Thompson, Ansel Frederick (1968) The ultrafiltration of salt-polyelectrolyte solutions. Dissertation (Ph.D.), California Institute of Technology. http://resolver.caltech.edu/CaltechETD:etd-10042002-160148
The ultrafiltration of sodium chloride - sodium polyacrylate solutions was studied using a membrane completely impermeable to the polyelectrolyte but permeable to water and simple salts. The membrane was a synthetic, hydrated polymer membrane with an ionic cross-linked structure. The activity of sodium chloride in the filtration cell was measured using a sodium-sensitive glass electrode/silver-silver chloride electrode pair. The continuous flow filtration cell used contained a stirring blade that was used to eliminate concentration polarization at the membrane surface. The effect of stirring speed was observed. The membrane salt-rejection and permeability characteristics were determined using distilled water and NaCl solutions. Independent salt activity measurements in NaCl-NaPA solutions were also made. The sodium chloride activity data were compared with the simple additivity rule or dissociation theory for the activity of simple salts in polyelectrolyte solutions and with theory based upon the cylindrical electrostatic model. Agreement with the electrostatic model was good; expressions based upon the simple dissociation theory underestimated the activity. Concentration polarization effects during filtration were eliminated only in the case of the lower polyelectrolyte concentrations studied and at relatively low filtration rates using high stirring speeds. Under these conditions, the filtrate flow rate and salt concentration were accurately predicted by flux equations typical of the thermodynamics of irreversible processes. At the solution-membrane interface, where the polyelectrolyte separation takes place, equilibration of the salt leads to an effective concentration equal to the equilibrium salt concentration; thus, the filtrate salt concentration is significantly greater than the salt concentration in the salt-polyelectrolyte solution being filtered. Results of experiments involving concentration polarization were compared with a simple boundary-layer model with only fair success. The motivation for the research was the possibility of developing a desalination process upon the Donnan membrane equilibrium. The process is described and its performance is evaluated for various operating conditions. Economic considerations indicate only limited use for the process.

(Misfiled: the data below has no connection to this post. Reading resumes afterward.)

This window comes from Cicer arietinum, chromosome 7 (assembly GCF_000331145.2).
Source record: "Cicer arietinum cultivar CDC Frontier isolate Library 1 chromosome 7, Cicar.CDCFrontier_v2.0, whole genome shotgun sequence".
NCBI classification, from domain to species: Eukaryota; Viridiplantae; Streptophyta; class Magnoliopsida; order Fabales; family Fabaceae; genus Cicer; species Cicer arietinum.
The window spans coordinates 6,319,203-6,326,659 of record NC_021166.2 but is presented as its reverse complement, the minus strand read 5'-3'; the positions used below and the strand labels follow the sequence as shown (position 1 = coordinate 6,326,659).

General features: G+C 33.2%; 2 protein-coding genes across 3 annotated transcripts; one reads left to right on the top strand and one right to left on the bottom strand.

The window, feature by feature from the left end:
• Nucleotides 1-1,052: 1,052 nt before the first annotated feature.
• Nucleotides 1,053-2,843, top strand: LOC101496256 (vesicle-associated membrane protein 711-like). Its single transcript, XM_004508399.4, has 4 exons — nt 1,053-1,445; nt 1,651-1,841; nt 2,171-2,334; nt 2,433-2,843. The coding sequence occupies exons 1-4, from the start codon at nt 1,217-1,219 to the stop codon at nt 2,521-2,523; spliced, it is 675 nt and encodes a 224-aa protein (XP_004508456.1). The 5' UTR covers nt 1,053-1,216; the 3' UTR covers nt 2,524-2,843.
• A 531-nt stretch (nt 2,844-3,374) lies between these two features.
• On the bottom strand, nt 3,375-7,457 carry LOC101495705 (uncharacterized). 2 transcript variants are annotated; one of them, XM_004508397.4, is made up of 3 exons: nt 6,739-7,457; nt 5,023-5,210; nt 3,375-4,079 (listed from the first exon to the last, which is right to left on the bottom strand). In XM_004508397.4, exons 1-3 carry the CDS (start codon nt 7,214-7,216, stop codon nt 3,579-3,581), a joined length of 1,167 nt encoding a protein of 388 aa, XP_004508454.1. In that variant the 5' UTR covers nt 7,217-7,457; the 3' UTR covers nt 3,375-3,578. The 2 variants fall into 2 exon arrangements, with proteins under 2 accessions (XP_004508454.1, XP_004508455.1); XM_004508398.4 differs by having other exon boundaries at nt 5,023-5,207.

|Item Type:||Thesis (Dissertation (Ph.D.))|
|Subject Keywords:||desalination, ultrafiltration, Donnan equilibrium, semi-permeable membrane, osmotic pressure, salt-polyelectrolyte solutions|
|Degree Grantor:||California Institute of Technology|
|Division:||Engineering and Applied Science|
|Major Option:||Civil Engineering|
|Thesis Availability:||Public (worldwide access)|
|Defense Date:||30 October 1967|
|Default Usage Policy:||No commercial reproduction, distribution, display or performance rights in this work are provided.|
|Deposited By:||Imported from ETD-db|
|Deposited On:||07 Oct 2002|
|Last Modified:||26 Dec 2012 03:03|
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